I came across a forum thread the other day, where kri was discussing the suitability of voices to texts. This was interesting to me, as the first LibriVox recording I heard was her recording of 'Heart of Darkness' by Joseph Conrad. Now, Conrad was Polish, English was not even his second language, and he was a man. kri is neither a man or Polish (I think - judging by the voice). In fact, she sounds young, and American. Also, I have grave doubts about her ever having sailed up the Congo river.
I had downloaded the recording, put it on my iPod, and set off to work, when her voice came over my car speakers. I didn't know what to expect from LibriVox, and my heart sank. How could this voice do justice to 'Heart of Darkness'? Of course, after 2 minutes or so, all these concerns evaporated. I was hooked.
It reminded me of an experience I had when I started work at my first job. I had lived in South Africa for 14 of my then 18 years. You may not know this, but in 1987, when this happened, race was a hot topic in that part of the world. Apartheid was still in full swing. I was not, nor was I ever, a racist, despite the best efforts of the South African education system, and media. I was, however, acutely AWARE of race.
Now, I started work at a theatre in Manchester, which was about to put on a production of Brecht's 'Mother Courage'. They had a policy of auditioning people according to ability, and not race. Thus, if you were best for the part, you got it, regardless of whether your on-stage mother was white or black.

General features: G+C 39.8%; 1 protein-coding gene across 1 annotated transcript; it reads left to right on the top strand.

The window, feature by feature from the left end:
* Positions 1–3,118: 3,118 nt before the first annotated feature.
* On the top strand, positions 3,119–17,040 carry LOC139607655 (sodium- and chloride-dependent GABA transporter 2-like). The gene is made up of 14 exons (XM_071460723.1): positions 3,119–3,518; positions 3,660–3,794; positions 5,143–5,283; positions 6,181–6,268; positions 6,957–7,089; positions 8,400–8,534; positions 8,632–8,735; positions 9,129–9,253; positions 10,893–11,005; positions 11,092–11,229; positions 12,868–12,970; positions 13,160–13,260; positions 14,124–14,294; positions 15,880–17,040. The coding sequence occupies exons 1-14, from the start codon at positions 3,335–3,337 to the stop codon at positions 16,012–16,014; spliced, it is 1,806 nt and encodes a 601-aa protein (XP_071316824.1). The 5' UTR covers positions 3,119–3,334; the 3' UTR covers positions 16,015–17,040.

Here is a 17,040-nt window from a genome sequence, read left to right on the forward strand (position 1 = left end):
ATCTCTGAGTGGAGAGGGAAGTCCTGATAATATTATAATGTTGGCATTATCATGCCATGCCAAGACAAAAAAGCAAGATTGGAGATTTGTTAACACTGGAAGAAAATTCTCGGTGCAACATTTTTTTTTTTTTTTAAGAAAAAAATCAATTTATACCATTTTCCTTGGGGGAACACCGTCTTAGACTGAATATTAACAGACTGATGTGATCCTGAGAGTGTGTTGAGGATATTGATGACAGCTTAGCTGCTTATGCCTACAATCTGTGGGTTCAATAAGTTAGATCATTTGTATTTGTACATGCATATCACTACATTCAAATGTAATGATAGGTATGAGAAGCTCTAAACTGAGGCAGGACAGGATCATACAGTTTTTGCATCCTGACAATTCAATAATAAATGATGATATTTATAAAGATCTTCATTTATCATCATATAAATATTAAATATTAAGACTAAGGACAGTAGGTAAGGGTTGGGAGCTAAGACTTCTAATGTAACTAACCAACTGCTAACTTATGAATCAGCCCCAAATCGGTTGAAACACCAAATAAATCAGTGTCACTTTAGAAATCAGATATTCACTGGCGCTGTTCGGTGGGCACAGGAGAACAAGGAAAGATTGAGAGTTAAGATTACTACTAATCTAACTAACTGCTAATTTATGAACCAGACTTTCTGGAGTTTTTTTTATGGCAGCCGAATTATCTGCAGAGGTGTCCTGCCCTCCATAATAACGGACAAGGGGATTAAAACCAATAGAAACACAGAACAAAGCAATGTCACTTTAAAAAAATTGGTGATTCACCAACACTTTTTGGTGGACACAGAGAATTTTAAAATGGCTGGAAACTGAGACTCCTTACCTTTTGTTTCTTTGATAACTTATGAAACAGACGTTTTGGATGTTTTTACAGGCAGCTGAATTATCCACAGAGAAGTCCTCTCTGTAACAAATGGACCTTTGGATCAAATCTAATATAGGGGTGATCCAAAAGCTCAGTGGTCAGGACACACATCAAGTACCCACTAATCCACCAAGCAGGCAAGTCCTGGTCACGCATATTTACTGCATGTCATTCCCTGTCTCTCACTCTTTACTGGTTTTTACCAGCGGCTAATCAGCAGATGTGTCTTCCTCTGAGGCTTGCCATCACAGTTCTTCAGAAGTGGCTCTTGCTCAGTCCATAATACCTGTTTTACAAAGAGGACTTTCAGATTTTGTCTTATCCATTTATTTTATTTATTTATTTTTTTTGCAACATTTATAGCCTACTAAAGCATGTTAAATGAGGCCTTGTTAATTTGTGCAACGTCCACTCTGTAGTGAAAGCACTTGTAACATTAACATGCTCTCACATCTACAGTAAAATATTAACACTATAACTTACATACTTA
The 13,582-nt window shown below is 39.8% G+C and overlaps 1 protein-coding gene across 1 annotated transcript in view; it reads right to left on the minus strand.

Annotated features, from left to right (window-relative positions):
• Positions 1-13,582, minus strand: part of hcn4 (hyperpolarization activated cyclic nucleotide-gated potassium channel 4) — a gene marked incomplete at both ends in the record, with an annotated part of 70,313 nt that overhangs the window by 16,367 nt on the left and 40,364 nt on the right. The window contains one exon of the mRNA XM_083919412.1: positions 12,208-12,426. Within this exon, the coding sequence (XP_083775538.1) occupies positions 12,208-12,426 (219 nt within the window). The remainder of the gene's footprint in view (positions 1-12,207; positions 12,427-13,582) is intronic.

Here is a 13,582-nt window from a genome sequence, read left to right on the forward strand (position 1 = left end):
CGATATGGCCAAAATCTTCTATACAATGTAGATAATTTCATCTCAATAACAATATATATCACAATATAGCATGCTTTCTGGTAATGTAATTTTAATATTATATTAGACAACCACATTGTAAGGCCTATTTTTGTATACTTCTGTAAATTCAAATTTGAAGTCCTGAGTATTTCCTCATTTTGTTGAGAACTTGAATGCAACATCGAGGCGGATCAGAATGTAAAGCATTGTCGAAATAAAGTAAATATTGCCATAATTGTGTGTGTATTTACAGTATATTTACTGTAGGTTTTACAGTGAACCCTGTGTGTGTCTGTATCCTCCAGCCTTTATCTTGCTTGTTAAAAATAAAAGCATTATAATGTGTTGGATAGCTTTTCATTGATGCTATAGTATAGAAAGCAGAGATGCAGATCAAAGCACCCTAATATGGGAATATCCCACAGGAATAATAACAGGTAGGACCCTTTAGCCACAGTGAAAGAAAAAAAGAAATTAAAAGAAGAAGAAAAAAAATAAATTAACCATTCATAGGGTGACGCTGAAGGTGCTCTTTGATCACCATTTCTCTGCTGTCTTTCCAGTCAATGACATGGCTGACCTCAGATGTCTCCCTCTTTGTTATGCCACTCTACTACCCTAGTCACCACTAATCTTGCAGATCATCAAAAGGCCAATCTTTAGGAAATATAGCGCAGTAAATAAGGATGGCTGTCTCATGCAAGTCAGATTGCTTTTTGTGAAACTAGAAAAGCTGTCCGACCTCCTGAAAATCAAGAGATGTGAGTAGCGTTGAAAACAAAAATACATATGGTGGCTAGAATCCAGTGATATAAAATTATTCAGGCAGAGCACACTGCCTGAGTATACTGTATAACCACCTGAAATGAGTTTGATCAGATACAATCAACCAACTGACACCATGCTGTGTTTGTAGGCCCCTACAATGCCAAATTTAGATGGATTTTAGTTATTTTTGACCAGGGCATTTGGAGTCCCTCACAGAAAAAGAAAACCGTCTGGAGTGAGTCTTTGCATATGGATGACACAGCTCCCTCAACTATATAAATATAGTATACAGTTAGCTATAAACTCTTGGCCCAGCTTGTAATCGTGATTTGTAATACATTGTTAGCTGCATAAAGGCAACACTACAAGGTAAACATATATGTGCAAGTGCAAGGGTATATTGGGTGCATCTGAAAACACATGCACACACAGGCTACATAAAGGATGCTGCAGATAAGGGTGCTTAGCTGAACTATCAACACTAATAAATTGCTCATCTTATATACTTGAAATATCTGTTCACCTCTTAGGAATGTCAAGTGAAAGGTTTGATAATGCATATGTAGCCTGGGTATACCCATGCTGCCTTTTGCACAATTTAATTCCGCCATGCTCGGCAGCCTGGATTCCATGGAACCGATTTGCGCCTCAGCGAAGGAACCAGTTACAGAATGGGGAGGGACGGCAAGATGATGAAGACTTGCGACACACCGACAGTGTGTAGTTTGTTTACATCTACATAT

When I heard about this, I was amazed. How could you expect the audience to accept this? It sounded like political correctness gone mad. In fact, when I saw the production, after 2 minutes or so, all these concerns evaporated. When you are sitting in an auditorium, watching a play, you are already suspending, without any effort, so much disbelief, that this detail is quickly lost in the drama. And it helps if the actors were chosen because they were the best.
So to kri's recording. LibriVox recordings, to me, are the same as a friend, coming to your home, sitting down next to you, and reading you their favourite book. What makes their voice 'suitable' to the text, is not how closely their voice resembles that of the author, or the narrator, or anyone else. What makes it 'suitable' is the fact that they chose to do it, and to give it away. The care put into a reading (and if you are going to record a whole book, you have to care about it), seems to me to be worth a lot more than a Polish accent.